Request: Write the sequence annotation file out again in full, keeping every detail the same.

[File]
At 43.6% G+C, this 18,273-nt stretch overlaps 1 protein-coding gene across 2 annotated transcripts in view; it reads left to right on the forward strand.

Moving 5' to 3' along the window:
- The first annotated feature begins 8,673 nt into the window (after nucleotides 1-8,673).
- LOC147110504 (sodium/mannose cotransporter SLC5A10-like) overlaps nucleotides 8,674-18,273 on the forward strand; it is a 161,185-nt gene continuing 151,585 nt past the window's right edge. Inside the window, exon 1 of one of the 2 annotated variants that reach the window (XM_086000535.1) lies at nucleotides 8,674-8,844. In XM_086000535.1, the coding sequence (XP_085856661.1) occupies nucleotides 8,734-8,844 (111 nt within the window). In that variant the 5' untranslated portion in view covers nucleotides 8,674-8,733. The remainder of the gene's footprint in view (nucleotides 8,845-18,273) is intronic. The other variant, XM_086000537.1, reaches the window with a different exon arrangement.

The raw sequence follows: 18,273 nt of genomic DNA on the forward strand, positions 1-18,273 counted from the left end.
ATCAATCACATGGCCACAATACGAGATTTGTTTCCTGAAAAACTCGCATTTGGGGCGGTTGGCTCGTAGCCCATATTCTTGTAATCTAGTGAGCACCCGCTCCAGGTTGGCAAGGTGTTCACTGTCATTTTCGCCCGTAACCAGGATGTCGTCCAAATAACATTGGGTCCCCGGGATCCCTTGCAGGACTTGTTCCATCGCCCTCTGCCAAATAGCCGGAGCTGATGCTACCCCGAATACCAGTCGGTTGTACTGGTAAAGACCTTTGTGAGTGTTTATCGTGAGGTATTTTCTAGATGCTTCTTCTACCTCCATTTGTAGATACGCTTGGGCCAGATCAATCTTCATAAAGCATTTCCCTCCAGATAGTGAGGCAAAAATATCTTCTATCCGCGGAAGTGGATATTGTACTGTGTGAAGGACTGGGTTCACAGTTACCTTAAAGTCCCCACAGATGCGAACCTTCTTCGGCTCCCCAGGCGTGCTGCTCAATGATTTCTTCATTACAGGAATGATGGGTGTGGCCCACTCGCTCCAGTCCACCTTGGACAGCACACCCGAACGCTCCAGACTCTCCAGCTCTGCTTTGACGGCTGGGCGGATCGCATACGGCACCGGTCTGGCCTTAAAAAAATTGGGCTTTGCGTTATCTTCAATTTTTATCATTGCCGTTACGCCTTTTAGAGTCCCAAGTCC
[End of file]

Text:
At 43.6% G+C, this 18,273-nt stretch overlaps 1 protein-coding gene across 2 annotated transcripts in view; it reads left to right on the forward strand.

Moving 5' to 3' along the window:
- The first annotated feature begins 8,673 nt into the window (after nucleotides 1-8,673).
- LOC147110504 (sodium/mannose cotransporter SLC5A10-like) overlaps nucleotides 8,674-18,273 on the forward strand; it is a 161,185-nt gene continuing 151,585 nt past the window's right edge. Inside the window, exon 1 of one of the 2 annotated variants that reach the window (XM_086000535.1) lies at nucleotides 8,674-8,844. In XM_086000535.1, the coding sequence (XP_085856661.1) occupies nucleotides 8,734-8,844 (111 nt within the window). In that variant the 5' untranslated portion in view covers nucleotides 8,674-8,733. The remainder of the gene's footprint in view (nucleotides 8,845-18,273) is intronic. The other variant, XM_086000537.1, reaches the window with a different exon arrangement.

The raw sequence follows: 18,273 nt of genomic DNA on the forward strand, positions 1-18,273 counted from the left end.
ATCAATCACATGGCCACAATACGAGATTTGTTTCCTGAAAAACTCGCATTTGGGGCGGTTGGCTCGTAGCCCATATTCTTGTAATCTAGTGAGCACCCGCTCCAGGTTGGCAAGGTGTTCACTGTCATTTTCGCCCGTAACCAGGATGTCGTCCAAATAACATTGGGTCCCCGGGATCCCTTGCAGGACTTGTTCCATCGCCCTCTGCCAAATAGCCGGAGCTGATGCTACCCCGAATACCAGTCGGTTGTACTGGTAAAGACCTTTGTGAGTGTTTATCGTGAGGTATTTTCTAGATGCTTCTTCTACCTCCATTTGTAGATACGCTTGGGCCAGATCAATCTTCATAAAGCATTTCCCTCCAGATAGTGAGGCAAAAATATCTTCTATCCGCGGAAGTGGATATTGTACTGTGTGAAGGACTGGGTTCACAGTTACCTTAAAGTCCCCACAGATGCGAACCTTCTTCGGCTCCCCAGGCGTGCTGCTCAATGATTTCTTCATTACAGGAATGATGGGTGTGGCCCACTCGCTCCAGTCCACCTTGGACAGCACACCCGAACGCTCCAGACTCTCCAGCTCTGCTTTGACGGCTGGGCGGATCGCATACGGCACCGGTCTGGCCTTAAAAAAATTGGGCTTTGCGTTATCTTCAATTTTTATCATTGCCGTTACGCCTTTTAGAGTCCCAAGTCC